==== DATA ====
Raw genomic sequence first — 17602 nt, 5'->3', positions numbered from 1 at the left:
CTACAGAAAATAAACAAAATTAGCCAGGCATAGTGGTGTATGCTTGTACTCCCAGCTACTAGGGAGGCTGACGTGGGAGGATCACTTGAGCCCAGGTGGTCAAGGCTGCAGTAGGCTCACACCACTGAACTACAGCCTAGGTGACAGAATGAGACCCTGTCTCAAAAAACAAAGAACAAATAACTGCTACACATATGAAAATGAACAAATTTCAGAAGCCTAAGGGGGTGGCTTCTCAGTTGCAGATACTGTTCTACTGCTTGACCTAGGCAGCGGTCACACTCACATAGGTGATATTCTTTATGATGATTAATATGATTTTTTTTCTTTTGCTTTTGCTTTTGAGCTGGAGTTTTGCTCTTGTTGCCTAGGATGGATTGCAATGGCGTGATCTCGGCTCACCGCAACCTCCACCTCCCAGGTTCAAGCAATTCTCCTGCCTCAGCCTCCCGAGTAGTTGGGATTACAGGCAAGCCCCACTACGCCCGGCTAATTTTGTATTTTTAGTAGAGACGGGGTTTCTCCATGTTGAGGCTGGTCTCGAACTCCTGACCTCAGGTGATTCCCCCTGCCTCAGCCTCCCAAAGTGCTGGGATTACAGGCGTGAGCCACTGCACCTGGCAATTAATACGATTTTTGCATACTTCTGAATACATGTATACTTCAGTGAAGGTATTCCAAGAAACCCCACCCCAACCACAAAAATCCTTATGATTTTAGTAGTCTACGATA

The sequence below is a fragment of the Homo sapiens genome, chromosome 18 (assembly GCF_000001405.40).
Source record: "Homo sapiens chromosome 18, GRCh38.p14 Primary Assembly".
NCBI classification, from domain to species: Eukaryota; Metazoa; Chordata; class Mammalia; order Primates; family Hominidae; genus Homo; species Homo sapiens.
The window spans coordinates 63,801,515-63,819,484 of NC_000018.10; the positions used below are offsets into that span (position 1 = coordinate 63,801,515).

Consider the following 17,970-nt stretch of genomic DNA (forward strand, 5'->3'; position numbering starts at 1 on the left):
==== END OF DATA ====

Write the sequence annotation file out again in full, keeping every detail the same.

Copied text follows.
Raw genomic sequence first — 17602 nt, 5'->3', positions numbered from 1 at the left:
CTACAGAAAATAAACAAAATTAGCCAGGCATAGTGGTGTATGCTTGTACTCCCAGCTACTAGGGAGGCTGACGTGGGAGGATCACTTGAGCCCAGGTGGTCAAGGCTGCAGTAGGCTCACACCACTGAACTACAGCCTAGGTGACAGAATGAGACCCTGTCTCAAAAAACAAAGAACAAATAACTGCTACACATATGAAAATGAACAAATTTCAGAAGCCTAAGGGGGTGGCTTCTCAGTTGCAGATACTGTTCTACTGCTTGACCTAGGCAGCGGTCACACTCACATAGGTGATATTCTTTATGATGATTAATATGATTTTTTTTCTTTTGCTTTTGCTTTTGAGCTGGAGTTTTGCTCTTGTTGCCTAGGATGGATTGCAATGGCGTGATCTCGGCTCACCGCAACCTCCACCTCCCAGGTTCAAGCAATTCTCCTGCCTCAGCCTCCCGAGTAGTTGGGATTACAGGCAAGCCCCACTACGCCCGGCTAATTTTGTATTTTTAGTAGAGACGGGGTTTCTCCATGTTGAGGCTGGTCTCGAACTCCTGACCTCAGGTGATTCCCCCTGCCTCAGCCTCCCAAAGTGCTGGGATTACAGGCGTGAGCCACTGCACCTGGCAATTAATACGATTTTTGCATACTTCTGAATACATGTATACTTCAGTGAAGGTATTCCAAGAAACCCCACCCCAACCACAAAAATCCTTATGATTTTAGTAGTCTACGATA

The sequence below is a fragment of the Homo sapiens genome, chromosome 18 (assembly GCF_000001405.40).
Source record: "Homo sapiens chromosome 18, GRCh38.p14 Primary Assembly".
NCBI classification, from domain to species: Eukaryota; Metazoa; Chordata; class Mammalia; order Primates; family Hominidae; genus Homo; species Homo sapiens.
The window spans coordinates 63,801,515-63,819,484 of NC_000018.10; the positions used below are offsets into that span (position 1 = coordinate 63,801,515).

Consider the following 17,970-nt stretch of genomic DNA (forward strand, 5'->3'; position numbering starts at 1 on the left):